The cyclist, who won two gold medals in the velodrome at London 2012, said he would be happy for either the Tour de France champion or tennis ace to win after "an exceptional year" for British sport.
Speaking to Digital Spy, Hoy said: "I feel bad saying this because there's so many people that will go, 'What about this person? What about this person?' [but] I'd have to vote for Bradley Wiggins.
"To win the Tour de France, [be the] first ever British rider not just to win, but to get on the podium, coupled with the fact he's Olympic champion, [has] won now seven medals at Olympic Games over the years. [He's] fantastic for the sport, fantastic for Britain.
"At the same time you think Andy Murray - US open, Olympic gold medal, finalist in Wimbledon, Olympic silver medal. So, one of those two."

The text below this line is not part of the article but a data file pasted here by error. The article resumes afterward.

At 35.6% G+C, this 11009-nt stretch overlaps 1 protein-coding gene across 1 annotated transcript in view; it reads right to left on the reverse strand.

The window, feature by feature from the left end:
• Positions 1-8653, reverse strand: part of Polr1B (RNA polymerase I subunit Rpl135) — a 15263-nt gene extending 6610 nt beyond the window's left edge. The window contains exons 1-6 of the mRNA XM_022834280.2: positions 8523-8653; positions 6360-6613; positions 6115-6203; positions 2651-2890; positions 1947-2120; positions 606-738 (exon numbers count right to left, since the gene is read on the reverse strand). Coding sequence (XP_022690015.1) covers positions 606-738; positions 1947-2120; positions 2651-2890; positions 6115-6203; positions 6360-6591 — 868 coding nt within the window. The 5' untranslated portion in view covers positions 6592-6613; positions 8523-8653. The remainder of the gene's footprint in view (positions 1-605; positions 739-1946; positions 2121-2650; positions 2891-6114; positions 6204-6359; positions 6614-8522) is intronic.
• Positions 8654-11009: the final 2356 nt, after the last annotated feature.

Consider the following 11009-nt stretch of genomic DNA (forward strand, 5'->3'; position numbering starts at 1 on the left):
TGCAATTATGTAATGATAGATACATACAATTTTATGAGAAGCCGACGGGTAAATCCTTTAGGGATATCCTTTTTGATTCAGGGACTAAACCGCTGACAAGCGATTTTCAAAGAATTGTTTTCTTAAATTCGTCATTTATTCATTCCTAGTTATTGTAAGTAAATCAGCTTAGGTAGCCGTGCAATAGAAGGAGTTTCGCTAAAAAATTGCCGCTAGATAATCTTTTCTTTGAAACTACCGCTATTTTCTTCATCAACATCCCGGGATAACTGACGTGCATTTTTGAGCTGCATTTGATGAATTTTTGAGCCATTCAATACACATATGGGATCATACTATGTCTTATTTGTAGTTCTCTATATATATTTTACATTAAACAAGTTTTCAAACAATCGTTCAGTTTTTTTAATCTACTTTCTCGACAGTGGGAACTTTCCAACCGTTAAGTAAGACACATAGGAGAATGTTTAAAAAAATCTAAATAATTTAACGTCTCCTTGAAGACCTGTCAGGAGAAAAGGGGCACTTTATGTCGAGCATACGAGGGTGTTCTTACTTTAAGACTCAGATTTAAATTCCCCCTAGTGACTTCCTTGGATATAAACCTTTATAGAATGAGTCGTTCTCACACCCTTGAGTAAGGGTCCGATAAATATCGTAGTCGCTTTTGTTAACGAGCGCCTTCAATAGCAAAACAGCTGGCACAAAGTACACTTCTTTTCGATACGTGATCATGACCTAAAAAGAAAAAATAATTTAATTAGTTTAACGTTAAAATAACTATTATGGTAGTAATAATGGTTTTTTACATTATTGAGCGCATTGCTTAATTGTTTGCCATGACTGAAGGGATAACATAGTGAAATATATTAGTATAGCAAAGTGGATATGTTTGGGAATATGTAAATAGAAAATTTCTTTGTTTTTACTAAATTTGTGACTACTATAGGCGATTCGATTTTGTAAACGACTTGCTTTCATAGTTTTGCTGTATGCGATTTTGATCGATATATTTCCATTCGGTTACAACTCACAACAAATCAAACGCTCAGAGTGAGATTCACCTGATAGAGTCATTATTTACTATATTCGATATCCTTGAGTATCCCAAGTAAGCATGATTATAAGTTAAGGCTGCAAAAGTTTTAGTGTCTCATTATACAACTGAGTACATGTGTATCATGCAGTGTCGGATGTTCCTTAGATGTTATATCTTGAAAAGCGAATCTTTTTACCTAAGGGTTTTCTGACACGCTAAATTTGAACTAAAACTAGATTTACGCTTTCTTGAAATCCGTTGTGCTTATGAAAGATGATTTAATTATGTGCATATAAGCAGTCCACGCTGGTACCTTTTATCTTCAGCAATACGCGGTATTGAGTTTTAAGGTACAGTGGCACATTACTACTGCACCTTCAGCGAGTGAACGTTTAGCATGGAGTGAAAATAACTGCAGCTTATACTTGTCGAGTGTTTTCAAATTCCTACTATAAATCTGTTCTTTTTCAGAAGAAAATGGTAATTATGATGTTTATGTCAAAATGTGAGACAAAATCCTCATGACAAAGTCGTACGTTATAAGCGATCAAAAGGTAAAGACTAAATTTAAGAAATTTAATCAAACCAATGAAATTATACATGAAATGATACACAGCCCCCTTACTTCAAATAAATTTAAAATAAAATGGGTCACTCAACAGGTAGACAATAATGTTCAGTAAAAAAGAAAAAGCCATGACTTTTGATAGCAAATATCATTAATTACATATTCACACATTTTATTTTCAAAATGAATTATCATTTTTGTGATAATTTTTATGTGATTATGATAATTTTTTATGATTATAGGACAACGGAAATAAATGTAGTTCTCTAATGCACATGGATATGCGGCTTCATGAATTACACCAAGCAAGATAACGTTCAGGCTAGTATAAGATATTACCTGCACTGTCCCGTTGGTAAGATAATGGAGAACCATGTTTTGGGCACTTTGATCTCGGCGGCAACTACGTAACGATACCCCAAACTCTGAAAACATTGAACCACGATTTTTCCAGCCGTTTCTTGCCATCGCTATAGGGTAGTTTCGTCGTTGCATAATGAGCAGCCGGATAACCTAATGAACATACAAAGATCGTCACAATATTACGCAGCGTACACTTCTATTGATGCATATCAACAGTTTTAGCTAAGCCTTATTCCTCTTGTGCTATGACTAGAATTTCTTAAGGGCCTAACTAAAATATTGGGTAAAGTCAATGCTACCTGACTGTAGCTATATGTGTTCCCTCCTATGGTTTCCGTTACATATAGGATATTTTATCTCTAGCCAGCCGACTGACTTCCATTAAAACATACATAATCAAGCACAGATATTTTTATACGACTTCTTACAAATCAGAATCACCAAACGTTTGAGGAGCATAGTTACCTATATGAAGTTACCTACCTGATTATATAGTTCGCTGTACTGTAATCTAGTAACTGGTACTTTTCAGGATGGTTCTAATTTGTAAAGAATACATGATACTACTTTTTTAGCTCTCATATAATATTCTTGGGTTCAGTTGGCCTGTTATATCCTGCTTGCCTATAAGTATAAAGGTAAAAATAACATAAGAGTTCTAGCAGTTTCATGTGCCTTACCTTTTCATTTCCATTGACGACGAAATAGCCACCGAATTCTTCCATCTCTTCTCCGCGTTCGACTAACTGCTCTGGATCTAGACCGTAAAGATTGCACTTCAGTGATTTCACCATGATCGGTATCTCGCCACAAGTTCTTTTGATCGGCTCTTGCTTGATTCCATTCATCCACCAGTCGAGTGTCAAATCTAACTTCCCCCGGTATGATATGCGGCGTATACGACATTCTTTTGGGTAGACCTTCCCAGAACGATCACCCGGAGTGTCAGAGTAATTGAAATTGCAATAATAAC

He continued: "Any one of the last ten in a normal year, you'd happily say, 'Yeah, they're a deserving winner'. It's just that this year is an exceptional year."
Despite becoming the most successful British Olympian of all time at the Games, and the joint most decorated with Wiggins, Hoy wasn't confident about his own chances, arguing that there are "better" athletes with a "more worth reason for winning" on the shortlist.
"If I could make the last ten, I'd be delighted to be part of it and be part of a historic year, but I'm certainly not expecting to win it or place in the top three," he said.
Wiggins has also been backed to win BBC Sports Personality of the Year by Digital Spy readers, collecting 23.4% of the vote in our exclusive poll.
Other Olympic and Paralympic athletes nominated for the prize are Jessica Ennis, Mo Farah, Ellie Simmonds, Katherine Grainger, Ben Ainslie, Nicola Adams, Sarah Storey and David Weir.
Golfer Rory McIlroy is the only candidate not to have competed at London 2012.
Sports Personality, which is being hosted by Sue Barker, Gary Lineker and Clare Balding, takes place at the ExCel Centre in London on Sunday, December 16 at 7.30pm and will air live on BBC One.